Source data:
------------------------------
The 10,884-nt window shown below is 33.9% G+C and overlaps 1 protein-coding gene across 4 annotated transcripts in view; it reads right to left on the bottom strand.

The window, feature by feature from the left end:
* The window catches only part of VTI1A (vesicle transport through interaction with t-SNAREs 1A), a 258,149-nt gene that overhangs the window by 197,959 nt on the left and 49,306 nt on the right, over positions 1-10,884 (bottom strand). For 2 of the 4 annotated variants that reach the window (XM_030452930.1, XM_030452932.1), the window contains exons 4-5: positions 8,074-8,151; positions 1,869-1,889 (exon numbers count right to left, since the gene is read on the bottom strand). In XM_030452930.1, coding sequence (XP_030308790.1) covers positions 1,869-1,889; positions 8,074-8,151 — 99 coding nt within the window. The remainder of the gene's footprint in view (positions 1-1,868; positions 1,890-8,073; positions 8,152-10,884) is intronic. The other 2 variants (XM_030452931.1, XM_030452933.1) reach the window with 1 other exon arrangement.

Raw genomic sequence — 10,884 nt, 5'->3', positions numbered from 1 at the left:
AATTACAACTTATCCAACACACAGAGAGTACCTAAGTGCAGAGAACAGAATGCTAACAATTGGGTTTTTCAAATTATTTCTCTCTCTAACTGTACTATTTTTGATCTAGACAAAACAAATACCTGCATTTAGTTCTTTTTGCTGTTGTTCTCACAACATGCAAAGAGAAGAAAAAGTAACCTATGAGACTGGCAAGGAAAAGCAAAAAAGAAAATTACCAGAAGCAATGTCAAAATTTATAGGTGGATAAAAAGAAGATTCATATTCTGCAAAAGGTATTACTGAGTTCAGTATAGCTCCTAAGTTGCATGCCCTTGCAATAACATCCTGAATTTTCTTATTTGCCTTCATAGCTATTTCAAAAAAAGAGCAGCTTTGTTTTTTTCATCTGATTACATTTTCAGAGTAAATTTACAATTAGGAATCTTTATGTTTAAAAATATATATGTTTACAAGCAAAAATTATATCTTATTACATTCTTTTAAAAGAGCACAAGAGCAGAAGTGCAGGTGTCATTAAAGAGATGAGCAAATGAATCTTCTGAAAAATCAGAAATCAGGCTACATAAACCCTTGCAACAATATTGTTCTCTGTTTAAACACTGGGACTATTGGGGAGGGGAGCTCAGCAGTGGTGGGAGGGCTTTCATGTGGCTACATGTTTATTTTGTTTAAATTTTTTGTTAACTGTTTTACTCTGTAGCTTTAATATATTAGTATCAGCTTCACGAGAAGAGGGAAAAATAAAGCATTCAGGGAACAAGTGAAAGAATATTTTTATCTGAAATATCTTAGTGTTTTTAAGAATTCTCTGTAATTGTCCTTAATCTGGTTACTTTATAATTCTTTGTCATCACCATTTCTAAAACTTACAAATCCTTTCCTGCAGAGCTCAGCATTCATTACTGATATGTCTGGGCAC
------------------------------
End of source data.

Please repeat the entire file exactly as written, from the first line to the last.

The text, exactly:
The 10,884-nt window shown below is 33.9% G+C and overlaps 1 protein-coding gene across 4 annotated transcripts in view; it reads right to left on the bottom strand.

The window, feature by feature from the left end:
* The window catches only part of VTI1A (vesicle transport through interaction with t-SNAREs 1A), a 258,149-nt gene that overhangs the window by 197,959 nt on the left and 49,306 nt on the right, over positions 1-10,884 (bottom strand). For 2 of the 4 annotated variants that reach the window (XM_030452930.1, XM_030452932.1), the window contains exons 4-5: positions 8,074-8,151; positions 1,869-1,889 (exon numbers count right to left, since the gene is read on the bottom strand). In XM_030452930.1, coding sequence (XP_030308790.1) covers positions 1,869-1,889; positions 8,074-8,151 — 99 coding nt within the window. The remainder of the gene's footprint in view (positions 1-1,868; positions 1,890-8,073; positions 8,152-10,884) is intronic. The other 2 variants (XM_030452931.1, XM_030452933.1) reach the window with 1 other exon arrangement.

Raw genomic sequence — 10,884 nt, 5'->3', positions numbered from 1 at the left:
AATTACAACTTATCCAACACACAGAGAGTACCTAAGTGCAGAGAACAGAATGCTAACAATTGGGTTTTTCAAATTATTTCTCTCTCTAACTGTACTATTTTTGATCTAGACAAAACAAATACCTGCATTTAGTTCTTTTTGCTGTTGTTCTCACAACATGCAAAGAGAAGAAAAAGTAACCTATGAGACTGGCAAGGAAAAGCAAAAAAGAAAATTACCAGAAGCAATGTCAAAATTTATAGGTGGATAAAAAGAAGATTCATATTCTGCAAAAGGTATTACTGAGTTCAGTATAGCTCCTAAGTTGCATGCCCTTGCAATAACATCCTGAATTTTCTTATTTGCCTTCATAGCTATTTCAAAAAAAGAGCAGCTTTGTTTTTTTCATCTGATTACATTTTCAGAGTAAATTTACAATTAGGAATCTTTATGTTTAAAAATATATATGTTTACAAGCAAAAATTATATCTTATTACATTCTTTTAAAAGAGCACAAGAGCAGAAGTGCAGGTGTCATTAAAGAGATGAGCAAATGAATCTTCTGAAAAATCAGAAATCAGGCTACATAAACCCTTGCAACAATATTGTTCTCTGTTTAAACACTGGGACTATTGGGGAGGGGAGCTCAGCAGTGGTGGGAGGGCTTTCATGTGGCTACATGTTTATTTTGTTTAAATTTTTTGTTAACTGTTTTACTCTGTAGCTTTAATATATTAGTATCAGCTTCACGAGAAGAGGGAAAAATAAAGCATTCAGGGAACAAGTGAAAGAATATTTTTATCTGAAATATCTTAGTGTTTTTAAGAATTCTCTGTAATTGTCCTTAATCTGGTTACTTTATAATTCTTTGTCATCACCATTTCTAAAACTTACAAATCCTTTCCTGCAGAGCTCAGCATTCATTACTGATATGTCTGGGCAC